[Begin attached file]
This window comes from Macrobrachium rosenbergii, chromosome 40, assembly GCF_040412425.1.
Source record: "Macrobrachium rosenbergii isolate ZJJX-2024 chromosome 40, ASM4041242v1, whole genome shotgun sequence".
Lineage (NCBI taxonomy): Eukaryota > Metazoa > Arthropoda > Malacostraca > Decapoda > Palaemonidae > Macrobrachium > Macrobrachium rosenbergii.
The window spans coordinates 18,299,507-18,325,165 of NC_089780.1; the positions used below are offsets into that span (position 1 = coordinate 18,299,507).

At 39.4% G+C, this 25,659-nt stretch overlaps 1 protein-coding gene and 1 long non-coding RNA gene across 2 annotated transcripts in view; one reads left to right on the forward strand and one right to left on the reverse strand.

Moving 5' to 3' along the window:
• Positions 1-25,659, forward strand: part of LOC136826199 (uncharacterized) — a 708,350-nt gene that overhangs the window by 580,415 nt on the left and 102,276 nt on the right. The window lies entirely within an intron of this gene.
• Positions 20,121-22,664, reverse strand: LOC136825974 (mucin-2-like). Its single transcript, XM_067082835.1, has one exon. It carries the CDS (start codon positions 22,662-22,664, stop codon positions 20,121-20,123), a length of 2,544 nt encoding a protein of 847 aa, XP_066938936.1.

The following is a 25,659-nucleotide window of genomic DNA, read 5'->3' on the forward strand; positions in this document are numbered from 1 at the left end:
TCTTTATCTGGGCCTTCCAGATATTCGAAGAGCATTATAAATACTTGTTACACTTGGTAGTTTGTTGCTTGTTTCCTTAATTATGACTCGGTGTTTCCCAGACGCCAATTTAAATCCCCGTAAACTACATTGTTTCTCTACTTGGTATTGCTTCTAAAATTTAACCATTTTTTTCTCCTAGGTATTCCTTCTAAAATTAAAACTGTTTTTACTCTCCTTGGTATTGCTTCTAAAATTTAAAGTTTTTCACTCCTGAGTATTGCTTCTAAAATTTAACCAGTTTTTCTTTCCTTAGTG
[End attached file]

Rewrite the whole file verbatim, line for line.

This window comes from Macrobrachium rosenbergii, chromosome 40, assembly GCF_040412425.1.
Source record: "Macrobrachium rosenbergii isolate ZJJX-2024 chromosome 40, ASM4041242v1, whole genome shotgun sequence".
Lineage (NCBI taxonomy): Eukaryota > Metazoa > Arthropoda > Malacostraca > Decapoda > Palaemonidae > Macrobrachium > Macrobrachium rosenbergii.
The window spans coordinates 18,299,507-18,325,165 of NC_089780.1; the positions used below are offsets into that span (position 1 = coordinate 18,299,507).

At 39.4% G+C, this 25,659-nt stretch overlaps 1 protein-coding gene and 1 long non-coding RNA gene across 2 annotated transcripts in view; one reads left to right on the forward strand and one right to left on the reverse strand.

Moving 5' to 3' along the window:
• Positions 1-25,659, forward strand: part of LOC136826199 (uncharacterized) — a 708,350-nt gene that overhangs the window by 580,415 nt on the left and 102,276 nt on the right. The window lies entirely within an intron of this gene.
• Positions 20,121-22,664, reverse strand: LOC136825974 (mucin-2-like). Its single transcript, XM_067082835.1, has one exon. It carries the CDS (start codon positions 22,662-22,664, stop codon positions 20,121-20,123), a length of 2,544 nt encoding a protein of 847 aa, XP_066938936.1.

The following is a 25,659-nucleotide window of genomic DNA, read 5'->3' on the forward strand; positions in this document are numbered from 1 at the left end:
TCTTTATCTGGGCCTTCCAGATATTCGAAGAGCATTATAAATACTTGTTACACTTGGTAGTTTGTTGCTTGTTTCCTTAATTATGACTCGGTGTTTCCCAGACGCCAATTTAAATCCCCGTAAACTACATTGTTTCTCTACTTGGTATTGCTTCTAAAATTTAACCATTTTTTTCTCCTAGGTATTCCTTCTAAAATTAAAACTGTTTTTACTCTCCTTGGTATTGCTTCTAAAATTTAAAGTTTTTCACTCCTGAGTATTGCTTCTAAAATTTAACCAGTTTTTCTTTCCTTAGTG